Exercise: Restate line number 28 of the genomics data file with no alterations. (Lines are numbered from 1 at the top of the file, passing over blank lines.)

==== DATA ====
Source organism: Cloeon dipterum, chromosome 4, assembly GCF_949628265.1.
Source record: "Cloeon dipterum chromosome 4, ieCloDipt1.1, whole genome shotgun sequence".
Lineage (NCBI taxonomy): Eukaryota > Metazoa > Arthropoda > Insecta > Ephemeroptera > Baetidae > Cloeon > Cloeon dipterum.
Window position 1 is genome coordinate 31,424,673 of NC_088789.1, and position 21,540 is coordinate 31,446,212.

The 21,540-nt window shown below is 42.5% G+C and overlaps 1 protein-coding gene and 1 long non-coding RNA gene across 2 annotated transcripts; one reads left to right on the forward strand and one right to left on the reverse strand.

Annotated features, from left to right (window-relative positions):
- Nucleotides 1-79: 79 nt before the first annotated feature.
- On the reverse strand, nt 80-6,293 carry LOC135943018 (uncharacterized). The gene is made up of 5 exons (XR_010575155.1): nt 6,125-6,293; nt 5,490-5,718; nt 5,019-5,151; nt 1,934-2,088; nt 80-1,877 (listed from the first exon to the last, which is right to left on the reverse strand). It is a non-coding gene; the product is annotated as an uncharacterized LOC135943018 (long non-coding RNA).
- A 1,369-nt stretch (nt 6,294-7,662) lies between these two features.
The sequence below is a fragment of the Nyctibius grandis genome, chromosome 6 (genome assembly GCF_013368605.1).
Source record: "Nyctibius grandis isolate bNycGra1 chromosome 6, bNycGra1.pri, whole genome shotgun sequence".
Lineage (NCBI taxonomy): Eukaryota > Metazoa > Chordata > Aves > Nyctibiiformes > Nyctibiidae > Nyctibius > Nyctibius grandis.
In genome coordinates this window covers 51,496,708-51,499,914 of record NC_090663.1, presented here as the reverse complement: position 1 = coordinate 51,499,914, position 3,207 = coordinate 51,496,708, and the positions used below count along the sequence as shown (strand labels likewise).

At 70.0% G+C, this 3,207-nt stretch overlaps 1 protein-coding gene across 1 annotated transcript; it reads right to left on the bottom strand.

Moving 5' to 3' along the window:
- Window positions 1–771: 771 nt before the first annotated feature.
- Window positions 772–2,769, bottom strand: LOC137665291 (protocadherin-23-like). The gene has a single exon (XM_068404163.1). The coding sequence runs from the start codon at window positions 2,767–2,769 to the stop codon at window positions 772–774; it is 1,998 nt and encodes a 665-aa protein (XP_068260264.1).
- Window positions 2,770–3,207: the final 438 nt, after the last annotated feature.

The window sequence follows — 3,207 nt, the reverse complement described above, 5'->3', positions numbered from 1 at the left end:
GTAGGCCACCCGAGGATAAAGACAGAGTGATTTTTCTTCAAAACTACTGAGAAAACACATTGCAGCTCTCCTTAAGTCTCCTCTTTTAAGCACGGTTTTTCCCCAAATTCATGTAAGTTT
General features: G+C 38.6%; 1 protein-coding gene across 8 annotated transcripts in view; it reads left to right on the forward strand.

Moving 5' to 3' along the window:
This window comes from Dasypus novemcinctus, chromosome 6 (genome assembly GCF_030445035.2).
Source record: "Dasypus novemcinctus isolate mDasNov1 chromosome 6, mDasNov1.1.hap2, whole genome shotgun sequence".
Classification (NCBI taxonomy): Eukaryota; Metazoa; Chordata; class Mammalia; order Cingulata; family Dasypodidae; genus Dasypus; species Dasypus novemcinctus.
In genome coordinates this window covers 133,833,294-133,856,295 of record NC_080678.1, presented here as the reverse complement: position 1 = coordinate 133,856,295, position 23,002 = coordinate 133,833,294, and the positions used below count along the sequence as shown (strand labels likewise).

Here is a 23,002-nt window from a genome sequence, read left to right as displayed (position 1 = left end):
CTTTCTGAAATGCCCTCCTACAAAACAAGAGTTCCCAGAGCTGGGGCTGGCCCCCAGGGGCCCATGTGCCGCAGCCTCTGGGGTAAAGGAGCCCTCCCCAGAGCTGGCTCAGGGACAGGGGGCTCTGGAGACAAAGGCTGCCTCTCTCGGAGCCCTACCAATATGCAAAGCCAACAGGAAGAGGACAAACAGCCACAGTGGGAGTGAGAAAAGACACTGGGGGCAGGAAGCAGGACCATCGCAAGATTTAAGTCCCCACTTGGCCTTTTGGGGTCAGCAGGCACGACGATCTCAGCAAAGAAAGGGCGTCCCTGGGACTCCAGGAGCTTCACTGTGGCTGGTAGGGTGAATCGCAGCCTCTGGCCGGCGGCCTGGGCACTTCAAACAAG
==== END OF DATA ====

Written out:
CTTTCTGAAATGCCCTCCTACAAAACAAGAGTTCCCAGAGCTGGGGCTGGCCCCCAGGGGCCCATGTGCCGCAGCCTCTGGGGTAAAGGAGCCCTCCCCAGAGCTGGCTCAGGGACAGGGGGCTCTGGAGACAAAGGCTGCCTCTCTCGGAGCCCTACCAATATGCAAAGCCAACAGGAAGAGGACAAACAGCCACAGTGGGAGTGAGAAAAGACACTGGGGGCAGGAAGCAGGACCATCGCAAGATTTAAGTCCCCACTTGGCCTTTTGGGGTCAGCAGGCACGACGATCTCAGCAAAGAAAGGGCGTCCCTGGGACTCCAGGAGCTTCACTGTGGCTGGTAGGGTGAATCGCAGCCTCTGGCCGGCGGCCTGGGCACTTCAAACAAG